Despite being a sub 4-metre, the Amaze has loads of space on the inside and a massive boot of 400 litres. Even the quality of the plastics, the fit and finish are good on the Amaze. The Amaze gets integrated music system, electrically folding mirrors, USB connectivity as standard on its range topping VX version.
Interior styling of the instrument panel will be similar to the Brio, nevertheless we expect a few more frills on the sedan. The Amaze gets electrically adjustable mirrors, with electrical folding. The quality of materials is decent and even the fit and finish is decent. The integrated head rest is there even on the Amaze, just like the Brio hatch.
The Amaze might be a sub 4-metre sedan, but it is definitely the most spacious in its segment. Honda’s man maximum, machine minimum has made it possible to have loads of space in the front and the rear, with a massive boot of 400 litres. The wheelbase has also been extended by a good 60mm, which has amended the knee room for the second row passengers.
E: E is the base variant on the Amaze and it is available only on the manual versions. This variant gets front chrome grille, body coloured bumpers, power steering, power windows, AC, driver info display, tachometer and ABS with EBD only on the diesel model. The interiors are single tone beige fabric.
EX: The EX gets body coloured door handles and ORVMs, 1 DIN music system with speakers are the additional features. The diesel variant again gets ABS with EBD and this variant is also available only on the manual versions.
S/SAT: The S version is available for manual, while the automatic gets SAT. This variant gets keyless entry, driver seat height adjustment, power adjustable ORVMs, power socket, 2 DIN music system and chrome surrounds on air vents.
VX/VXAT: This is the top of the line version, with electrically adjustable and folding ORVMs, ABS with EBD, airbags and all the bells and whistles.
The engines and their performance are good on the Amaze, and there are no second thoughts to how good Honda engines have been. The 88bhp petrol and 98bhp diesel engines on the Amaze are powerful and one of the best in its segment, atleast on the manuscript. The acceleration produced by the Amaze is decent and it is very drivable, unlike competition.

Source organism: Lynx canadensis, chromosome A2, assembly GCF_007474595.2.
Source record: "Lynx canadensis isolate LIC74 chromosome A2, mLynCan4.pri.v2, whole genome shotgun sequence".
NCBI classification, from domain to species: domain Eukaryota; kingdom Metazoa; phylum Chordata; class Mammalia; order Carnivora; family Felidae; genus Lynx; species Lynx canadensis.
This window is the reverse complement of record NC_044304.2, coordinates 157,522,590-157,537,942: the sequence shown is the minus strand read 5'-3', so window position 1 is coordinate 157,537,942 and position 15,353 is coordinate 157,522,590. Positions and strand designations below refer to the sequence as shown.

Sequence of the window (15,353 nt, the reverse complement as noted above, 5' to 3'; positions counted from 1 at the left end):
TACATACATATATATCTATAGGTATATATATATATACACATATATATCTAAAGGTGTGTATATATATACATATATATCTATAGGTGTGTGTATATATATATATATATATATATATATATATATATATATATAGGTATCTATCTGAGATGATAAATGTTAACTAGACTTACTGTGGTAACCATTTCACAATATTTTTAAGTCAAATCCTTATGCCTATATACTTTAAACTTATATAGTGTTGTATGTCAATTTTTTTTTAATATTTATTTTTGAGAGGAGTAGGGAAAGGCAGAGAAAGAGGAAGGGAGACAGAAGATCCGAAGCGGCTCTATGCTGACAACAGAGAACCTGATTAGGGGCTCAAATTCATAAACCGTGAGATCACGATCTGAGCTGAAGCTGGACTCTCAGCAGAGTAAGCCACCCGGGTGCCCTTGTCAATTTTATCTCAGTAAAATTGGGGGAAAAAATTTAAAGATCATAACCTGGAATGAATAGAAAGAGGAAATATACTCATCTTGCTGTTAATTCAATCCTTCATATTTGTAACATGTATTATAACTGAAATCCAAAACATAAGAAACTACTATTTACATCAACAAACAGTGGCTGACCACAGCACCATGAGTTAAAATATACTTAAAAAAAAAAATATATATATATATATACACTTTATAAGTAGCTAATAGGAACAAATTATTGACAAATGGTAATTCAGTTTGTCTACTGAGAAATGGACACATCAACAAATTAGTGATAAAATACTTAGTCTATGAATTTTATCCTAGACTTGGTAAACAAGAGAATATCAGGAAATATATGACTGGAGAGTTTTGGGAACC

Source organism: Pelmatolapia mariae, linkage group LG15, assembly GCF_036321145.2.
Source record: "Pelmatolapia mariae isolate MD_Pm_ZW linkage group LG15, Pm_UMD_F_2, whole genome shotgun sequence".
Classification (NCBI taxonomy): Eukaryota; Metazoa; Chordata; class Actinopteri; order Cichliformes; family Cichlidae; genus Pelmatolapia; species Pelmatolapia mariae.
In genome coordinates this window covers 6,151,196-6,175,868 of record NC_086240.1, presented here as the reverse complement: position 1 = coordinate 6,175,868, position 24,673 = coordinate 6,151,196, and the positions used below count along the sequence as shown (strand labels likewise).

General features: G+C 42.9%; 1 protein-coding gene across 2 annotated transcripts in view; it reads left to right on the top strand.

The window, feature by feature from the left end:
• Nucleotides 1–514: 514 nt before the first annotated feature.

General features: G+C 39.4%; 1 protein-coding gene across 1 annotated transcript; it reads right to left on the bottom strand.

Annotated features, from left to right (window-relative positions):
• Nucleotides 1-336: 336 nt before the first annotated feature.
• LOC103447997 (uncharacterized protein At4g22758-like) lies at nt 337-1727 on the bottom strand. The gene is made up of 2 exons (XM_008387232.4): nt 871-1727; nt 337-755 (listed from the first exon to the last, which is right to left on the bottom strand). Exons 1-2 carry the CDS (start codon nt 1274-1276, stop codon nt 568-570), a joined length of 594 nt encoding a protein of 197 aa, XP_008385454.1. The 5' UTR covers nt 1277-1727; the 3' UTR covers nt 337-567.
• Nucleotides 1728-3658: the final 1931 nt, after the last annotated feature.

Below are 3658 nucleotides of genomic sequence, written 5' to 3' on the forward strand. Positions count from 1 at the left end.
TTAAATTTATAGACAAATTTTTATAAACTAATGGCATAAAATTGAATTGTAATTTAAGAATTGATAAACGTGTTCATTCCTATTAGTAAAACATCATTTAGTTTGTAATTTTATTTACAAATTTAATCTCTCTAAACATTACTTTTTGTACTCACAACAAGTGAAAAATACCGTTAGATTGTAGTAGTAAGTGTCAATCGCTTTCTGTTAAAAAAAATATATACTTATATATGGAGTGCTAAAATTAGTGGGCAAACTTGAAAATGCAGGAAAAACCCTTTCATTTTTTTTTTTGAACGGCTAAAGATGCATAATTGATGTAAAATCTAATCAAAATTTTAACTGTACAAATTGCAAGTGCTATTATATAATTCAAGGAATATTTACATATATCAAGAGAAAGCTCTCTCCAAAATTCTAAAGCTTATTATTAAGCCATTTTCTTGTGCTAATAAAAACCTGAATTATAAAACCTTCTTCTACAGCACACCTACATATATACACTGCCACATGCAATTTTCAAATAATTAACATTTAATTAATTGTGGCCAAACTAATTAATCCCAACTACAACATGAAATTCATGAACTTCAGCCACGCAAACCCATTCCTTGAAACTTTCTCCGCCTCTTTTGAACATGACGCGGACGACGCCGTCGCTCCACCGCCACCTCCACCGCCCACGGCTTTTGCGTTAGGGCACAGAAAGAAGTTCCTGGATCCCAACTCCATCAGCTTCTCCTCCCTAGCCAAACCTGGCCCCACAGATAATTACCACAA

1.2-litre petrol: The iVTEC from Honda makes driving bliss. This is another fine example of Honda’s engine craftsmanship. This perky engine is easy to drive with a strong mid-range. The exhaust note sweetens as you rev it and the engine being eager to spin faster even when it closes to red-line. Power delivery is linear and Amaze happily touches 100km/hr. Alibi, extra efforts are needed to excel above the 100 mark. Honda petrol engines are one of the reliable motors, and this is no exception. It comes mated to a five-speed manual or automatic transmission. The golf ball gear knob is easy to grab and the shifts on the gearbox are short and seamless. The Amaze is the only sedan in this segment to have a five-speed automatic transmission— others have a four-speeder.
1.5-litre diesel: The i-DTEC engine that India gets is a 1.5-litre, which is a derivative of the 1.6-litre i-DTEC. This has been done to get the duty cut on the diesel engines. The 1.5-litre engine churns out 98bhp of power and 200Nm of torque. This is the most powerful diesel engine in this segment and we are impressed by the power it produces. . But the power delivery is fairly linear, without any turbo lag. The low-end torque is decent and the drivability factor is also high. Even the five-speed manual transmission on the Amaze has short throws and positive shifts. Clutch pedal is light, making driving a breeze.
The Amaze is a bit softer than Brio for better ride but yet it is a good handler. It has been crafted for family use hence, it has better ride than the Brio.
The Amaze has a softer rear suspension, when compared to the Brio. This has been done for better ride for the rear passengers, and also for the fact that the wheelbase has been extended by 60mm. The softer rear means a more composed ride on rough roads. The ride is smooth and it doesn’t feel jittery even on rough surfaces. The handling of the Amaze is decent. It feels that the rear steps out, but it doesn’t really. The body roll is also minimal and even the tyres grip well. The chassis is well balanced as it twists well to take the load. The steering wheel is also light and easy to drive in city traffic making it stress free driving. The other advantage is that the vehicle has good visibility.
Micra is a high-refined product form the Japanese automotive manufacturer. It is light and driving it is a breeze. The space is sufficient with decent seating. It also comes loaded with bells and whistles that are now being introduced in other B+ segment hatchbacks.